Dance parties perk up workouts

22:14, Nov 27 2013

Imagine walking around Hagley Park and in the distance you see two people - one is dancing away to the beat in their head and the other is doubled over laughing. Suddenly, normality returns and the pair start walking again.

Are your eyes playing tricks? Or, did someone just break out into dance in front of you for a few seconds then continue walking as though nothing had happened?

Welcome to my walks with some of my friends.

I'm a big believer in the 10-second dance party. It brightens your mood, gets the body moving and generally entertains those around you.

When myself and three others did the Oxfam Trailwalker earlier this year, Anna and I had a 10-second dance party at every checkpoint. No matter how tired we were we busted out a few moves to the beat in our head (or to the not-so-beautiful ballards of our other team members).

Often my flatmate Kim and I go walking together, but sometimes we'll put headphones in and enjoy walking in silence. Except the twist is we have a rule that on any given moment you can say "go" to the other person and they have to break out into dance for at least 10 seconds.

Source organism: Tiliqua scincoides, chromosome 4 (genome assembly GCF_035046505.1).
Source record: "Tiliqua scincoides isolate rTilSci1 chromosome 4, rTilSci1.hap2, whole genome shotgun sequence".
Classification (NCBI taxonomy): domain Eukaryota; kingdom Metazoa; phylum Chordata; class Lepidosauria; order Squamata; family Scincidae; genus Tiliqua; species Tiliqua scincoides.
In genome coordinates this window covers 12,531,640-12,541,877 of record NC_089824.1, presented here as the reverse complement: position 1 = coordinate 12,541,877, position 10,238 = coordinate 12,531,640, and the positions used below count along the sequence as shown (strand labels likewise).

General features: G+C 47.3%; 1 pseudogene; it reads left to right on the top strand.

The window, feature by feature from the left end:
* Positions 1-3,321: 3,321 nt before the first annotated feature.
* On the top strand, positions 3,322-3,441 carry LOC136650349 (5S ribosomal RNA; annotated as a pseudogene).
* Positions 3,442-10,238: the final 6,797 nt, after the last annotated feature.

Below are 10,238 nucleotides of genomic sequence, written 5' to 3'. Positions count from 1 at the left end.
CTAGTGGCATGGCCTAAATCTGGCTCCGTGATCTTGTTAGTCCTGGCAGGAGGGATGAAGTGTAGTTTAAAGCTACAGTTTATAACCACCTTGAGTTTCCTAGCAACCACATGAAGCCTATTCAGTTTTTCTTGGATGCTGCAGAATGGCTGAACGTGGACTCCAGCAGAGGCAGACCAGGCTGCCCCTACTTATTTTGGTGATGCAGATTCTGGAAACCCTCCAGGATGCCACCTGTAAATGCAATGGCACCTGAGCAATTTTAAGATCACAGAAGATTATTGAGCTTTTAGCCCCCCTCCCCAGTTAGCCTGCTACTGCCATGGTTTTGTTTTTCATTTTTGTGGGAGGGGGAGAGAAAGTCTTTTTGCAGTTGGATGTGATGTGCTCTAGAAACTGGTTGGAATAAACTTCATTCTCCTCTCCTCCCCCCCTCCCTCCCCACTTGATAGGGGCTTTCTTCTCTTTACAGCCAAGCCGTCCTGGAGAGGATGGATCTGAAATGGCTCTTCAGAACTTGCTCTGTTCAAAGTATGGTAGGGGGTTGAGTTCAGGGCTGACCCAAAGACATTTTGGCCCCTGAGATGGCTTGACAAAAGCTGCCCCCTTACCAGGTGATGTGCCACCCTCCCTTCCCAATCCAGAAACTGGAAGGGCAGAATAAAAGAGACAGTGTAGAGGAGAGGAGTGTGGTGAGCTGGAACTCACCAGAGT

We've shaken it like Beyonce, rapped with Eminem and swayed to Michael Buble. 

The rules are simple:

- You can make the other person dance up to four times on any walk 

- You can't do it while crossing the road

- You can skip to another song if you dance for an extra 10 seconds.

Everytime we do it it makes us laugh, smile, and adds a little more to our workout. And, trying to work out what the song is the other person is dancing to can be quite hard!

Last weekend when a friend of mine visited from Auckland, I explained the dance party rules to her. Next thing we were up the Sign of the Takahe shaking our booties, swinging our arms and jumping around like we were at a rave.

Do you ever do dance parties? How do you make exercise fun? Have you ever seen anyone dancing in a random spot?

Email me on, comment below or follow me on Twitter @YoungRachelS

The Press